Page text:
Having a crisp, clean, and differentiated value proposition for your company is no small task. Being able to speak accurately and authentically about where you are and where you’re going is useful beyond your next networking event. We do this work every day with our clients, and over the last few months, Audacia Strategies went through this process too. I want to give you an inside look into what we learned from putting our money where our mouth is.
Having a value proposition describing who you are today and where you’re going in the future matters. Think about it like sailing: If you’re one degree off, that doesn’t sound like a big deal in the short term, but over a whole voyage, you can end up hundreds of miles from where you were intending to go. Creating a value proposition is about making sure you’re on the course that’s right for you and your business.
How do you begin the task of writing a statement (yes, it needs to be one single statement or talking point) of who you are today, what you believe in, and who you will be in the future? And what it is really like on the inside logistically, professionally, and emotionally?
The Value Proposition
It’s hard to explain your business and what you offer in 15 seconds over your second glass of wine at a cocktail party. But when you do, it can transform how you talk to customers about both their visions and their pain points. And the way you communicate your value will attract the clients who need what you offer.
Creating the right value proposition is a reflective and often research-intensive task. When we worked with our client, Xator, we spoke to 35 employees from across the company and around the world. We reviewed their customers’ feedback, looked critically at all of their marketing material, and evaluated their top competitors’ message positioning and language. With this research in hand, our team shared our findings and highlighted opportunities for Xator to better define who they are, what they do, and why it matters. You can read more about our work with Xator in this case study.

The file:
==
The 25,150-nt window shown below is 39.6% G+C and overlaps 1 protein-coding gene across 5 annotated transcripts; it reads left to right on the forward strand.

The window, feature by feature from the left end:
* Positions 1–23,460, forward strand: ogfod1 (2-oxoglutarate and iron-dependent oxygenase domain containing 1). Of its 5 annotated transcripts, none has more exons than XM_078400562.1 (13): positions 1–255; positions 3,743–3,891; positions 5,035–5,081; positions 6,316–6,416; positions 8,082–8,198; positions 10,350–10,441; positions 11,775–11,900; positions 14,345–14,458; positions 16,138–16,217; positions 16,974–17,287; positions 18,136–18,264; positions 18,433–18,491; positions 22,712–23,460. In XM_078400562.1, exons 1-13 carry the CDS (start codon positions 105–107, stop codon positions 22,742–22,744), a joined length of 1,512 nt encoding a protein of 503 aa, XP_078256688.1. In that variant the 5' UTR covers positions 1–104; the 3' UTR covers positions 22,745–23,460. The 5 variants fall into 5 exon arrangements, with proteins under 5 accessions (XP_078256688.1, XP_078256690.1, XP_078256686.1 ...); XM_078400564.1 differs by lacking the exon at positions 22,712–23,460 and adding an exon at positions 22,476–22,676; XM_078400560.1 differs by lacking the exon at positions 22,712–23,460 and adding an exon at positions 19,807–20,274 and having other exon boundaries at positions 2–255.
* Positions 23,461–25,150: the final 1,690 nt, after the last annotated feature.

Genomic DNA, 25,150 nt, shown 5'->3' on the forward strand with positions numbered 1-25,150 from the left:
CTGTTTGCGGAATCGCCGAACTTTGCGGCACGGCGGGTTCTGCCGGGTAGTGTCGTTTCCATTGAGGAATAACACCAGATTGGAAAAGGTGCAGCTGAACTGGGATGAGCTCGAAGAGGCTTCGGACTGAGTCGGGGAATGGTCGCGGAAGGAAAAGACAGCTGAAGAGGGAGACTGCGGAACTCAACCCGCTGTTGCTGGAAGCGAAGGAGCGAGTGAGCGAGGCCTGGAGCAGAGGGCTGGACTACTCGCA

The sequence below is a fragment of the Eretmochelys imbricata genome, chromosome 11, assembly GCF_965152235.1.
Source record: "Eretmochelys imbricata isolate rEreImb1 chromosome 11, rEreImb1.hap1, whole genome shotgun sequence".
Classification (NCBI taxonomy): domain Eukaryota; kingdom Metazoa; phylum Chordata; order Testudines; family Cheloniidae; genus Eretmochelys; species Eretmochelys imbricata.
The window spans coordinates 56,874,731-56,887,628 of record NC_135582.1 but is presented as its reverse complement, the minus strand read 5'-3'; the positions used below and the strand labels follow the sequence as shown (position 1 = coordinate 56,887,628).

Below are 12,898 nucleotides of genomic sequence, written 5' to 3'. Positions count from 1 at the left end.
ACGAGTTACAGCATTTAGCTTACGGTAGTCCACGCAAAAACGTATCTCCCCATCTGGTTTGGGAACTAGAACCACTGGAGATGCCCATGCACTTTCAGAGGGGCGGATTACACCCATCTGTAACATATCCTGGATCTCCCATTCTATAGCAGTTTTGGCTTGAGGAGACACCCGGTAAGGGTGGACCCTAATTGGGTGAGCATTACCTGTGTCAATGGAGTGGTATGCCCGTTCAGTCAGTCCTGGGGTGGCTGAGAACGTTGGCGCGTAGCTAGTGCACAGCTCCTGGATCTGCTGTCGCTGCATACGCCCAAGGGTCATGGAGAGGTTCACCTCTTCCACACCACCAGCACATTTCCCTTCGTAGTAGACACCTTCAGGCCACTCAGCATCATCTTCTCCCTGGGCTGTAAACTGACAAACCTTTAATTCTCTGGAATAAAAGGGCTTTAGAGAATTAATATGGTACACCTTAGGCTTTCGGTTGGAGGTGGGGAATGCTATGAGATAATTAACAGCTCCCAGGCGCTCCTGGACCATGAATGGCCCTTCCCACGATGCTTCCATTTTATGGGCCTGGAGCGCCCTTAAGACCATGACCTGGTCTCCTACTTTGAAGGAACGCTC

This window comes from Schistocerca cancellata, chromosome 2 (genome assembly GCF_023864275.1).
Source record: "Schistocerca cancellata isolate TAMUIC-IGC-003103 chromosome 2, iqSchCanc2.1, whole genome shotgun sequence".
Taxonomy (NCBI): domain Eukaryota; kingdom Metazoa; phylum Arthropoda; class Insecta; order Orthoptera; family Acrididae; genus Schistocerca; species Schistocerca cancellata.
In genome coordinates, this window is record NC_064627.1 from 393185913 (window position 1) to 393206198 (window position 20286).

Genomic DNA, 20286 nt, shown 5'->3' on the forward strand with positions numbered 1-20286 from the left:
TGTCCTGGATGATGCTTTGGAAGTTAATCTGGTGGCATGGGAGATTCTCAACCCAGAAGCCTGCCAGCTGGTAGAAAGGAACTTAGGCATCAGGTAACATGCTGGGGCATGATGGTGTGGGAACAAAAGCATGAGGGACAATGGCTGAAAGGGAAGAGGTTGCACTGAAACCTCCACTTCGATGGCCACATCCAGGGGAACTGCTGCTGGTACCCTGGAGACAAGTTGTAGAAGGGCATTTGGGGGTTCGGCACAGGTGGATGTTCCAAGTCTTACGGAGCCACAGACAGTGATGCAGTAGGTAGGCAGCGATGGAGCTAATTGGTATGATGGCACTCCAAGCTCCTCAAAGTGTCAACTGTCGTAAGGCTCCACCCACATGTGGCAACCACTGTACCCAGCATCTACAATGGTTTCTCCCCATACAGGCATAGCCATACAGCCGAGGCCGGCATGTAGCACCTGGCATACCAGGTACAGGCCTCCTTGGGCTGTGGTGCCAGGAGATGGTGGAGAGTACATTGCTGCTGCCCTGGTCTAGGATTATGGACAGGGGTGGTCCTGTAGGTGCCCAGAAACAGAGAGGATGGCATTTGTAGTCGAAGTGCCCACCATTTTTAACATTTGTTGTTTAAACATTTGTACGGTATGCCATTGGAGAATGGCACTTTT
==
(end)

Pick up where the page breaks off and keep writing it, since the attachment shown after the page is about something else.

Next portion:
The result was a succinct, evocative, and authentic statement of what Xator does—no jargon needed. When you hit the nail on the head, you see the shift: eyes light up, and people get excited to hear an accurate, authentic reflection of who they are and where they’re going. When this process is complete, it feels like magic, and companies know they finally found their secret sauce. It’s empowering to discover the right words to describe what you’re offering to the world. And once you have those words, you want to share them with everyone all the time!
After witnessing several of our clients’ transformations, we knew we needed to experience it for ourselves.
The Opportunities and Sacrifices of Drinking Our Own Champagne
As we enter our eighth year (!), we knew it was time to reconsider how we talk about Audacia Strategies. Our firm has evolved since our launch in 2015. You can’t throw a stone without hitting 12 communication firms of various shades. And while people have an idea of what a communications firm does, Audacia isn’t a communications firm or a PR firm, or a marketing agency. Let’s face it, we don’t fit the standard mold. We choose to see this as an opportunity, rather than a disadvantage, though.
Audacia Strategies is an advisory firm helping business leaders build the businesses of the future and uncover opportunities they never thought possible. We do this through a relentless focus on communications.
Our mission? We help businesses change, lead, and succeed.
Yep, those sentences sound simple, but an incredible amount of work went into gaining that clarity.
As I’ve said before, it’s hard to see yourself from the outside. Reflecting on where we’ve been and where we’re going has been a rich experience made possible only by investing and redistributing time, resources, and energy towards this project. Time that would otherwise have been spent on day-to-day tasks was instead filled with reflection, research, dreaming, hard conversations, and lots of listening. We listened to feedback from our clients, our employees, and our leadership about where we make the biggest impact for our clients and the type of work we absolutely love to do.
From the Founder’s Seat